One of the perks of business travel is accumulating points and miles that become elite loyalty status. Having elite status earns you things like upgrades on flights and access to airport lounges, late check-out and room upgrades at hotels, and generally more flexibility and ease in your travels. So if you aren't traveling, what can you do to keep your airline and hotel status and rewards? 

Fortunately, most hotels and airlines have extended and modified their policies to give members the opportunity to keep their status until it is safe to travel again. However, if you have a co-branded credit card with a hotel or airline, your miles and points may still be up for expiration. Usually, you have to redeem your miles within a certain amount of time (typically between 12-36 months).  

Because the situation is fluid and there have been many policy amendments, it's a good idea to check your account to see when exactly your points and miles expire. If your miles or points are in jeopardy, the good news is there are a few things you can do that don't require travel. Here's how to keep your accounts active.

Use your card to make a purchase

The easiest way to show account activity is to make a purchase on your card. Aside from Singapore Airlines whose miles expire after 36 months from the month they are earned and are not renewed with new miles, most accounts remain active if account activity is shown. If the account is in good standing, your miles and points should be okay. 

Additionally, some cards already earn extra points for frequent purchases like at grocery stores or for gas. Whatever you decide to purchase, be sure you can pay for it in full before the next card statement to show responsibility in your account and on your credit score.

Order food

One of the easiest ways to keep your account active is to participate in a hotel or airline dining rewards program. Most major airlines have a program that is free to join. All you need to do is signup and connect a credit or debit card. 

Once you're connected, order from a participating restaurant nationwide and pay for your food pickup or delivery with your registered card. You'll earn points or miles for every dollar spent. 

Use shopping portals

If you usually shop online, you can earn extra points or miles by going through a shopping portal first. Most of the major airlines have one that you can signup to use, similar to the dining program signup. Here are some of the portals:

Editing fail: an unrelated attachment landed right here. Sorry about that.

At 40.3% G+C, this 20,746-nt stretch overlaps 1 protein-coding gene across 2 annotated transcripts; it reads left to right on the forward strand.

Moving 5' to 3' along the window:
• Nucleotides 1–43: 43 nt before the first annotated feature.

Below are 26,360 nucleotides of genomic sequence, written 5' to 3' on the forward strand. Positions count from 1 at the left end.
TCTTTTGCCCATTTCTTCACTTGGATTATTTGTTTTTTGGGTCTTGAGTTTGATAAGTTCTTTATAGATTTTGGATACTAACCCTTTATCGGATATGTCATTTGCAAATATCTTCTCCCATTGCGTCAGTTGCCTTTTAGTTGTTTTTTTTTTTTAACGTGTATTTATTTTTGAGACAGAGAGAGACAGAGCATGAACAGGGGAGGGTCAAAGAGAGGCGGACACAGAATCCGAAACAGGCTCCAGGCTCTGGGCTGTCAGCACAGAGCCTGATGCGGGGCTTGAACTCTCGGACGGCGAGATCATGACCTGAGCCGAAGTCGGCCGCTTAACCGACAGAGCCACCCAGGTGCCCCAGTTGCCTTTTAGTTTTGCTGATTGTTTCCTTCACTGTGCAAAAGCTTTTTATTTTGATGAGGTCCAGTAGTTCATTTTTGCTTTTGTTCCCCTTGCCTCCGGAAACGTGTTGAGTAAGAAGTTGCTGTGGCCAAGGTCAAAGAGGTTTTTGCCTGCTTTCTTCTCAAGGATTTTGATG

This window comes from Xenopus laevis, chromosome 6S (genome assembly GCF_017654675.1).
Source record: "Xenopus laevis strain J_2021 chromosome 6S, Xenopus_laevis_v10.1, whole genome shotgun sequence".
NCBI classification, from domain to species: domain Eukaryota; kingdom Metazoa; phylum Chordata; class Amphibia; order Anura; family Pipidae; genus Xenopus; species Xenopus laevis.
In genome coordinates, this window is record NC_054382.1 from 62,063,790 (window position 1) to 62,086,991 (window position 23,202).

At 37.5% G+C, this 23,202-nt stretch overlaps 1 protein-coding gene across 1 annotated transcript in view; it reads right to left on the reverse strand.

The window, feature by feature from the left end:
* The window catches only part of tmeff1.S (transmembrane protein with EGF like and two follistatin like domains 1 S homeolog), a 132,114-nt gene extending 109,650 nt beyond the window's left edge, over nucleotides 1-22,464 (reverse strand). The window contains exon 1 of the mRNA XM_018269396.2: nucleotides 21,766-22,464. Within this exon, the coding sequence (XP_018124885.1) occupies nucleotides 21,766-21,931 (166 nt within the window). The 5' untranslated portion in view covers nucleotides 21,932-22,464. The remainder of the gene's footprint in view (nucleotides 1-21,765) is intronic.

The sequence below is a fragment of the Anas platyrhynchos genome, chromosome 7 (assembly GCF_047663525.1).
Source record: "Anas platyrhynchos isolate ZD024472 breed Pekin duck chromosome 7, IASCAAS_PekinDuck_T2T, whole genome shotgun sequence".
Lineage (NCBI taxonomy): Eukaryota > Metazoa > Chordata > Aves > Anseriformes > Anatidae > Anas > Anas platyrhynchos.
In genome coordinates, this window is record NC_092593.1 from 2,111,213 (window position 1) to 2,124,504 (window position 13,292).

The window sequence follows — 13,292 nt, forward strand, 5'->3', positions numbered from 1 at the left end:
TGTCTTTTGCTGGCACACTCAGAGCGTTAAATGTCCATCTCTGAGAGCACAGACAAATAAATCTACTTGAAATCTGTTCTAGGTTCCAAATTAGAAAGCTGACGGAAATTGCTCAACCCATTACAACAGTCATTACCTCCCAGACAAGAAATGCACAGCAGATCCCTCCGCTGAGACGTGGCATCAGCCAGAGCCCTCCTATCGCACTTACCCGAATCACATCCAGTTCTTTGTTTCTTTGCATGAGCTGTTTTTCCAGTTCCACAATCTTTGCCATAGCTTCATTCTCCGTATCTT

Unfortunately, hotels don't have as many options for shopping or dining programs. Note that there may also be special offers such as switching internet providers or signing up for identity theft protection that earn a substantial amount of points or miles. Check your account for these offers. 

Donate rewards

One way to show account activity and help others during this pandemic is to donate your points or miles. Usually, when you redeem your miles or points, your account updates.  

For example, through June 30, 2020, United is matching all coronavirus related donations (any charity with a blue heart next to it qualifies), up to 500,000 miles. So if you've got a United credit card, you can help several organizations while maintaining your account. United, along with American Airlines, Delta, and Southwest also have partnerships with the Red Cross.

Wyndham Rewards is one of the hotels that lets you donate your points to charities. Marriott Bonvoy also has a number of charities you can donate to

Another charitable option is to buy gift cards with points or miles and donate them to charities in need. You can even donate to your local food bank with Charity Choice. However, gift cards don't have the best redemption rates, so you may want to try the airline or hotel's charity giving programs to make your miles and points go further.

Buy miles

You may also buy miles or points to show account activity. Because travel is on hold, several businesses have been offering specials on miles or points purchases. However, be wary about purchases as we don't know when we'll be able to safely travel again. Plus, some hotels and airlines may go bust before then.

You can also repurchase and reinstate lost points or miles. But unless you've lost a significant amount, the price may not worth it.